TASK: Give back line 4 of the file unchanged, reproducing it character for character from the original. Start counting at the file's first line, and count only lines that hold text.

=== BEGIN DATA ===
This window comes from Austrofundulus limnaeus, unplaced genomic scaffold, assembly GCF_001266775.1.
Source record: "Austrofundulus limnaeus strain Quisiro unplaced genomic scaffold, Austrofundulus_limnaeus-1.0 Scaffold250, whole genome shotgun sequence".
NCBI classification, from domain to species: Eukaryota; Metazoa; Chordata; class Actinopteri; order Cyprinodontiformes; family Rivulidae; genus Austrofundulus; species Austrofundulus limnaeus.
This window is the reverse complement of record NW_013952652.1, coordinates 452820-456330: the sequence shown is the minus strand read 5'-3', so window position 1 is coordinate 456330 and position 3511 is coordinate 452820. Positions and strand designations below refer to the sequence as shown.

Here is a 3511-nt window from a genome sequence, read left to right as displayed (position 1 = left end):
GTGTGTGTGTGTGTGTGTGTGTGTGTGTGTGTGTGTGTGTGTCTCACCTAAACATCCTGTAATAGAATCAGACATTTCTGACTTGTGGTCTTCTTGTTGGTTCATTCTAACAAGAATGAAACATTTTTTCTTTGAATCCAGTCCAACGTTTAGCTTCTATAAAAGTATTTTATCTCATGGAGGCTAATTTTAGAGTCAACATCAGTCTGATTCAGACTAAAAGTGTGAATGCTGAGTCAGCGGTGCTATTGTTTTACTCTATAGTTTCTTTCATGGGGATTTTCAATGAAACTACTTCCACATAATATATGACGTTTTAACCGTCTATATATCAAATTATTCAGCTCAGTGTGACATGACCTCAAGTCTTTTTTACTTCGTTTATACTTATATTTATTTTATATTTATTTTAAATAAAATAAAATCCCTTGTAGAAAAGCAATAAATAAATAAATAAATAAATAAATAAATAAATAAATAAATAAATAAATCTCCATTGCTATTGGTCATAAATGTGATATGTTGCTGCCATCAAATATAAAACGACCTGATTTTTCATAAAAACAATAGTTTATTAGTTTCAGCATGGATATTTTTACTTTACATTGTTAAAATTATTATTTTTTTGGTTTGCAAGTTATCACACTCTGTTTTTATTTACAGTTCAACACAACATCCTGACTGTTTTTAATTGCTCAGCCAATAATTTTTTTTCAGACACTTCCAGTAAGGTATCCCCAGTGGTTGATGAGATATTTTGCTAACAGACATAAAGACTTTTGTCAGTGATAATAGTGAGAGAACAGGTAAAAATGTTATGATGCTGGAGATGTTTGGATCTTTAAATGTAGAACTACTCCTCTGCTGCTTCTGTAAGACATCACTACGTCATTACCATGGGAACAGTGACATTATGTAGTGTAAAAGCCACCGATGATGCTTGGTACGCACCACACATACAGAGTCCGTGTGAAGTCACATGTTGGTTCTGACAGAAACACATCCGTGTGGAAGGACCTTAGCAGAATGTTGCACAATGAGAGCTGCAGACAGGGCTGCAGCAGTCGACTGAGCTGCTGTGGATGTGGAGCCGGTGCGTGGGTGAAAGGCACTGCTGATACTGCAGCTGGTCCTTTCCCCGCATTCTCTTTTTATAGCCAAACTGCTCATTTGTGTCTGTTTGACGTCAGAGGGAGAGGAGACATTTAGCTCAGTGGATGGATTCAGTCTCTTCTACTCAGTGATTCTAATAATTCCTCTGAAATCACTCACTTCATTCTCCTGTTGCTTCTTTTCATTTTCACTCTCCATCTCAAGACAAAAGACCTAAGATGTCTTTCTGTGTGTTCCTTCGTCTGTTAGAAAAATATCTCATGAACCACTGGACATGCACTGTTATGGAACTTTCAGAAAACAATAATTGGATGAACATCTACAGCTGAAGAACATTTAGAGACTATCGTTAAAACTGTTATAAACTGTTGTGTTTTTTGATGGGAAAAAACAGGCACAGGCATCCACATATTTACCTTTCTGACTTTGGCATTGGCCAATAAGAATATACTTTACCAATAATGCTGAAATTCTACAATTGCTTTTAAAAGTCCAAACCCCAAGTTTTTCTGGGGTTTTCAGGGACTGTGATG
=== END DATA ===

This window is the reverse complement of record NW_013952652.1, coordinates 452820-456330: the sequence shown is the minus strand read 5'-3', so window position 1 is coordinate 456330 and position 3511 is coordinate 452820. Positions and strand designations below refer to the sequence as shown.